A central plank of the sunken sloop that is Gilliam’s “argument” reminds me of an awkward moment in Bologna when Kathryn Sermak, Bette Davis’s former PA, made a similar embarrassing statement confusing rape and assault by producers with the old-fashioned casting couch. Everybody had turned up prepared to adore this woman who was the Great Bette’s confidante, and then we kind of didn’t know where to look or what to say. Nobody picked a fight over it, because we still wanted to hear about her recollections, and we now wanted to hear as little about her opinions as possible.

I don’t know what it is — are people schooled in the workings of Hollywood so inured to the casting couch concept that when they hear about producers taking unfair advantage of actors, they can only process it in terms of a transactional sex-for-stardom arrangement? So, when they hear the word “rape” they assume what we really mean is “woman sleeps with producer for role and then feels bad about it”? But I think the accounts of Harvey Weinstein’s alleged behavior are fairly unambiguous.

Gilliam says he could tells stories about actresses who got ahead by bedding the engorged mogul, and I have no doubt he could — he was forbidden to cast Samantha Morton, perhaps because she hadn’t shown Harvey the proper obeisance. But just because sometimes Harvey slept with women and gave them roles, or failed to sleep with women and denied them roles, doesn’t mean all of his activity was consensual. (And even here he took things beyond the usual limits, trash-talking women who had rejected him to sabotage their careers even at other companies.) Insiders like Ben Affleck and Quentin Tarantino apparently knew he was an abuser. (Hey, one might observe that the scene in GRINDHOUSE/PLANET TERROR where Tarantino and Rodriguez joke about raping Rose McGowan hasn’t aged well, but it was horrible THEN.) People generally in the industry but not tied to Miramax or the Weinstein Company knew Harvey was a bully, but not the depths of his viciousness.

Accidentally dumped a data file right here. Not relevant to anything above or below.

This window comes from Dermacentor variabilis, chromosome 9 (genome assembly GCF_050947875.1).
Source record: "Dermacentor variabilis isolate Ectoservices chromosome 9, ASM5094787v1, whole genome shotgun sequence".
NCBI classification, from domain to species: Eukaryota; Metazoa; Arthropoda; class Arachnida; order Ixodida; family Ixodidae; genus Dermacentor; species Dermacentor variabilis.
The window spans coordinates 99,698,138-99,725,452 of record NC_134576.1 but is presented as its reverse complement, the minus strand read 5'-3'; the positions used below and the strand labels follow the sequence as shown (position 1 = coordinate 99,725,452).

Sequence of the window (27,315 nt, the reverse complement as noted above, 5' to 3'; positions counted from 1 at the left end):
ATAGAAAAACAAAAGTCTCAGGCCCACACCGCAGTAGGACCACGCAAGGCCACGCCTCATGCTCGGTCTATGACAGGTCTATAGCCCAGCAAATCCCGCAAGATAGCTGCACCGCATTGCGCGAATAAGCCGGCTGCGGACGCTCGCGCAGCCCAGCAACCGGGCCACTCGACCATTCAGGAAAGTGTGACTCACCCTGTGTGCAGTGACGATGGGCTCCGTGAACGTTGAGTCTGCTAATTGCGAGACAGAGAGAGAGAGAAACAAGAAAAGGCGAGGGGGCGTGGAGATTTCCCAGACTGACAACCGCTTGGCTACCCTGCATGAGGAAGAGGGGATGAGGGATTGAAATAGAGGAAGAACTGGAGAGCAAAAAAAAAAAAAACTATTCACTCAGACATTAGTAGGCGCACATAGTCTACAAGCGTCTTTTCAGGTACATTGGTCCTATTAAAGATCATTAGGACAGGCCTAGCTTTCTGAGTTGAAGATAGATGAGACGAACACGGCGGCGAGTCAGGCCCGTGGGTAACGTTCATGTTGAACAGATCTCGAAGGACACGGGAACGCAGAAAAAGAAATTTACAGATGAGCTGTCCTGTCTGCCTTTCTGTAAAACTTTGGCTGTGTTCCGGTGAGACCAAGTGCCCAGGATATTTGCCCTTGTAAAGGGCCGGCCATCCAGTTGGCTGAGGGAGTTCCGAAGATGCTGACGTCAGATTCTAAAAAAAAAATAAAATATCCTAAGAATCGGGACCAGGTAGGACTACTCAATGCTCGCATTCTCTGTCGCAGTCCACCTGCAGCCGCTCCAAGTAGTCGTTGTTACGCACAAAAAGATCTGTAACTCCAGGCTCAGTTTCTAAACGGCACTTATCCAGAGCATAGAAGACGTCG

It’s possible Gilliam doesn’t really believe in rape as a thing. Which would make him very reactionary indeed. Is he nervous about his own past behaviour? I’ve never heard anything against him so I don’t see why he should be taking the part of sex pests. He seems certainly to be arguing that the #MeToo movement is worse than the crimes it’s sought to expose and prevent, which is an odd one. Perhaps there are some men who have been unjustly accused and had their careers damaged? Perhaps, but not that many. The doubtful Woody Allen and Roman Polanski are still making films. I don’t know about James Toback, but he’s escaped legal consequences for the multiple offenses he was accused of. Geoffrey Rush has certainly suffered some distress, but if you read the Wikipedia account of his trial, he seems to have been cut every possible form of slack, and anything further from a witch hunt is hard to imagine.

I would like to be able to argue that Gilliam is being true to the contrarian spirit of Monty Python by alienating his own constituency (aging liberals who like films and comedy and care about humanity) but it feels more like he’s made that sharp turn to the right that crepuscular revolutionaries are always performing.

Does this matter? I have the Blu-ray of THE MAN WHO KILLED DON QUIXOTE in my Amazon shopping basket. I haven’t bought it yet because I’m annoyed with Gilliam, and because I wonder if someone so seemingly incapable of coherent thought, so mindlessly contrarian, can make a good film?